March 25, 2009 at 11:47 AM
My daughter's teacher told her she's going to need a full-size violin soon. I had planned to give her my current violin as a first instrument. She's not much beyond the advanced beginner stage, but is freakishly tall. I think she will play on her 3/4 size for the rest of the school year, which means she'll be 10 when she gets the full size in the summer. It was my first full-size violin too, when I was 13.
When I do this, I'd like to get myself a new violin. I've been feeling for quite a while that my violin, which cost ~$900 back in the late 70's and was good enough for me then, is limiting my progress now. I bought a Rudolf Doetsch viola a couple of years ago and the contrast between the two, for me, is already pretty striking, even though the Doetsch is not a professional-grade instrument.
But I've been intimidated by the decision and have been putting it off. This plan of waiting until my daughter needs a full-size was a stalling tactic, and I thought I had more time.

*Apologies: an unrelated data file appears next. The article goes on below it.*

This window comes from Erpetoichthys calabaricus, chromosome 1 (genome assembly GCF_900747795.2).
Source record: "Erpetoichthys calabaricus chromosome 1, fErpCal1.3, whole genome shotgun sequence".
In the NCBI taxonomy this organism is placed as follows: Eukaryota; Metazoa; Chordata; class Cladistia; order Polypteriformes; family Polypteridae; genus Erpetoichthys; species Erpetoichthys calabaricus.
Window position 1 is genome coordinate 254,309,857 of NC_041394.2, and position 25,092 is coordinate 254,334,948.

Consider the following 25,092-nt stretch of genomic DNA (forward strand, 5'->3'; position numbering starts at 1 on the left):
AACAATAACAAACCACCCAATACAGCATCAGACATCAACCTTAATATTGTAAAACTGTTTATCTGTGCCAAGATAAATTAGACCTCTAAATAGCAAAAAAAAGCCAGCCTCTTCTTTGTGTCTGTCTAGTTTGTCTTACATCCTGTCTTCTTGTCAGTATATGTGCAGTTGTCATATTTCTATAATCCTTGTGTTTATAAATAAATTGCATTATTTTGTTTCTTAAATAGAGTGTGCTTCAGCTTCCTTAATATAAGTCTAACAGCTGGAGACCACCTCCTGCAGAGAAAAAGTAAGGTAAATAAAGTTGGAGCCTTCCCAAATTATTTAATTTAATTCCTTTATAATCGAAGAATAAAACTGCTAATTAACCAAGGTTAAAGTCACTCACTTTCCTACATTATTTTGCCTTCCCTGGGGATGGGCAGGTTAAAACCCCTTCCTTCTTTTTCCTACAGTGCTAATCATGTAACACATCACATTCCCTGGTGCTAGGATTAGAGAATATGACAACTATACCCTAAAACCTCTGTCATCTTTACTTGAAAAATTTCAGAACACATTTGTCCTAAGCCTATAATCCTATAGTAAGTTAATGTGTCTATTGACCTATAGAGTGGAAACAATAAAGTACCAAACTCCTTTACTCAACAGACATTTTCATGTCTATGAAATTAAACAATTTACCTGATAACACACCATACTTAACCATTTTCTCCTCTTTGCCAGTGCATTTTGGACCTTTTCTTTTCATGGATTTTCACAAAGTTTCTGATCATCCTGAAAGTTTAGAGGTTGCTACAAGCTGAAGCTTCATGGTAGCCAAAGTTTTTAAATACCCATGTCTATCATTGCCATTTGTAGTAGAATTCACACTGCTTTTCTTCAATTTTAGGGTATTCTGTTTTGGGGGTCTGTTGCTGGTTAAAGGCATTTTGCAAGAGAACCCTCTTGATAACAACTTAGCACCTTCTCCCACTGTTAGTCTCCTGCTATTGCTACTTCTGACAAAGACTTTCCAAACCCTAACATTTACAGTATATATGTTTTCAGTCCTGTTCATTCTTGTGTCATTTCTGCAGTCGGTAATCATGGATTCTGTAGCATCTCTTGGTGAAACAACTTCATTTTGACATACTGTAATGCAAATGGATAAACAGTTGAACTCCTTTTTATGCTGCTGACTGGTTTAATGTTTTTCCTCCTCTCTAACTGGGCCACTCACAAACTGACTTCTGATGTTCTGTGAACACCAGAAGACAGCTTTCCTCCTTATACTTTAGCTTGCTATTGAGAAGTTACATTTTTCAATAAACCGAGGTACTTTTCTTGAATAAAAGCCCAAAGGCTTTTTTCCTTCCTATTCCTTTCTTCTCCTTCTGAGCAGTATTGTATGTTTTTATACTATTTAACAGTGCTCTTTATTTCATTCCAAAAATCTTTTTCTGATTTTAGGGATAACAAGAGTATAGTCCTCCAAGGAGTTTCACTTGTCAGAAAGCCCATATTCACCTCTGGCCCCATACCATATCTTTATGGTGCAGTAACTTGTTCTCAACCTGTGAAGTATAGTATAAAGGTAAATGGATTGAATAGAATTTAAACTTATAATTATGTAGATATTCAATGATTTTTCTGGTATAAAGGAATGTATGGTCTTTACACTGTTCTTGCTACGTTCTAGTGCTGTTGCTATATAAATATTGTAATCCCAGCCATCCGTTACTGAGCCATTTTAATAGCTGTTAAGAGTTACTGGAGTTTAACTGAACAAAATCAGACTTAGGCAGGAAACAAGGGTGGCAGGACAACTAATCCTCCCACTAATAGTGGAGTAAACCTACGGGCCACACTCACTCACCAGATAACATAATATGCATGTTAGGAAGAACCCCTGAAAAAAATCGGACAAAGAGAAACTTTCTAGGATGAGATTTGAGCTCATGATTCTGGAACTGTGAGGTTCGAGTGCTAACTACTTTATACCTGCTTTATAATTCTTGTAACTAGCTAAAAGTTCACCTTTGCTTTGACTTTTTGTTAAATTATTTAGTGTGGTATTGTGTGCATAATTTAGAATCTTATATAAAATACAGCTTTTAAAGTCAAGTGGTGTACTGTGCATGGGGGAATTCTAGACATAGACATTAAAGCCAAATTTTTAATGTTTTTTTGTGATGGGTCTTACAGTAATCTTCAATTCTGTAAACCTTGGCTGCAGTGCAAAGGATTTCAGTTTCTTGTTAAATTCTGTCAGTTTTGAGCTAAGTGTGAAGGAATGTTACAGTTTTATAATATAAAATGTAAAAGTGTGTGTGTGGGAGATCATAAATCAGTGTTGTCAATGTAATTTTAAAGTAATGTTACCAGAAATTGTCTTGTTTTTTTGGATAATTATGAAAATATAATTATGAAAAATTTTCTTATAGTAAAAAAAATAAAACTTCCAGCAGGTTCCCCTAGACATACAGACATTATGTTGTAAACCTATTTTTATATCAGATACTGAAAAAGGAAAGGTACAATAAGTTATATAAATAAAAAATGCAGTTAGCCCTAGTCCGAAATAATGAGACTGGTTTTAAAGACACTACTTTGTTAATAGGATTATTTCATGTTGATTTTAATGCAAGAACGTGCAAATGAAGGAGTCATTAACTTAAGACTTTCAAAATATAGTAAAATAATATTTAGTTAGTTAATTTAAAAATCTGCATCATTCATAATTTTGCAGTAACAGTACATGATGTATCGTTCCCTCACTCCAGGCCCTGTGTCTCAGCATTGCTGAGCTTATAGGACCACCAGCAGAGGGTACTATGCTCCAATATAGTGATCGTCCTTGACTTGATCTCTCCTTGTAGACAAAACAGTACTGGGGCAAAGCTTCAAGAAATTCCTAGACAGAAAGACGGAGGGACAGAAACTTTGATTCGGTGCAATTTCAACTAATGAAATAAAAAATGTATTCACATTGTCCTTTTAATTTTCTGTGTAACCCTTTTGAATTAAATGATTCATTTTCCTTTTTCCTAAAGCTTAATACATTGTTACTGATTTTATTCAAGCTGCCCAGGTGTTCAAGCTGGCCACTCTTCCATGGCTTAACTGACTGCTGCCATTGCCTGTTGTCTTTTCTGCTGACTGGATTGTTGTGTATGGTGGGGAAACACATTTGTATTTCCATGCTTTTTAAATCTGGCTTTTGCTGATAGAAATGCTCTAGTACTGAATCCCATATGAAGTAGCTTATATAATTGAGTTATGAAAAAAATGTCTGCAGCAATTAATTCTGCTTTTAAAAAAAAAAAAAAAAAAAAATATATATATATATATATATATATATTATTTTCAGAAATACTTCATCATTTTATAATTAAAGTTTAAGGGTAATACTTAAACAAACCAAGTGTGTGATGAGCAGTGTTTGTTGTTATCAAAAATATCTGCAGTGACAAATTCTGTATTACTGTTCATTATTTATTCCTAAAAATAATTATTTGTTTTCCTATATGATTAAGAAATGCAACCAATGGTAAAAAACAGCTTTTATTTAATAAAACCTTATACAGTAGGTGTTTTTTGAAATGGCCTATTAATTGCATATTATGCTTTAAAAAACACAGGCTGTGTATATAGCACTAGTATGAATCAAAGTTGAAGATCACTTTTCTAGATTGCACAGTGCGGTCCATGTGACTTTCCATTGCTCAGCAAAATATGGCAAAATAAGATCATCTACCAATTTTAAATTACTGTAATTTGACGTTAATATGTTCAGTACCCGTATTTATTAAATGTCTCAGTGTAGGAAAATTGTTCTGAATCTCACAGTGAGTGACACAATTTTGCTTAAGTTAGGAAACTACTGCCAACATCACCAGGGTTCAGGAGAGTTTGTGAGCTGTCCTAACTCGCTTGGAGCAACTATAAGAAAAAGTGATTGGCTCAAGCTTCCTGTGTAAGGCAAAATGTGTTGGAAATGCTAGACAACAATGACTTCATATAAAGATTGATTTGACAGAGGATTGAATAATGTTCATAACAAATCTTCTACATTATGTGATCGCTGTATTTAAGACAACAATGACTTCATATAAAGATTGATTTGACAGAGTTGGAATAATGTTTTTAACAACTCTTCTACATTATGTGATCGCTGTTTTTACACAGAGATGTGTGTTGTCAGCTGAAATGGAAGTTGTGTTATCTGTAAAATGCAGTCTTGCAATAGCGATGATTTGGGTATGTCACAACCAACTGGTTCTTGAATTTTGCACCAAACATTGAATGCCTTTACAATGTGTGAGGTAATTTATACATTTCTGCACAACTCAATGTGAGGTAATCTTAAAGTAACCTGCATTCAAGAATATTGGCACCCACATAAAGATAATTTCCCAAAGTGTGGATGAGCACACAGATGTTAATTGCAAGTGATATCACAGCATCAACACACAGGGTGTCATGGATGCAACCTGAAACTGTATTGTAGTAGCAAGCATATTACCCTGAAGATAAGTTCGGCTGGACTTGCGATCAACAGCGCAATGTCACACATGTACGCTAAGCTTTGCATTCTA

I recently realized that one of the biggest reasons that I'm intimidated by the decision is that I'm afraid of playing a variety of instruments. Because . . . I DON'T KNOW WHAT TO PLAY!
I remember that feeling of walking into the shop, getting several instruments in front of me, and then having to pick them up one by one and play something off the top of my head. In front of all the people in the store.
My daughter completely freaked out last year when we were looking for her 3/4 size. She refused to play anything in the store. We ended up buying one mail-order from Shar. I'm older and allegedly wiser, but there's still some of that in me too. I'm not much of a shopper in general. I tend to get easily overwhelmed by too many choices when they're presented to me in parallel.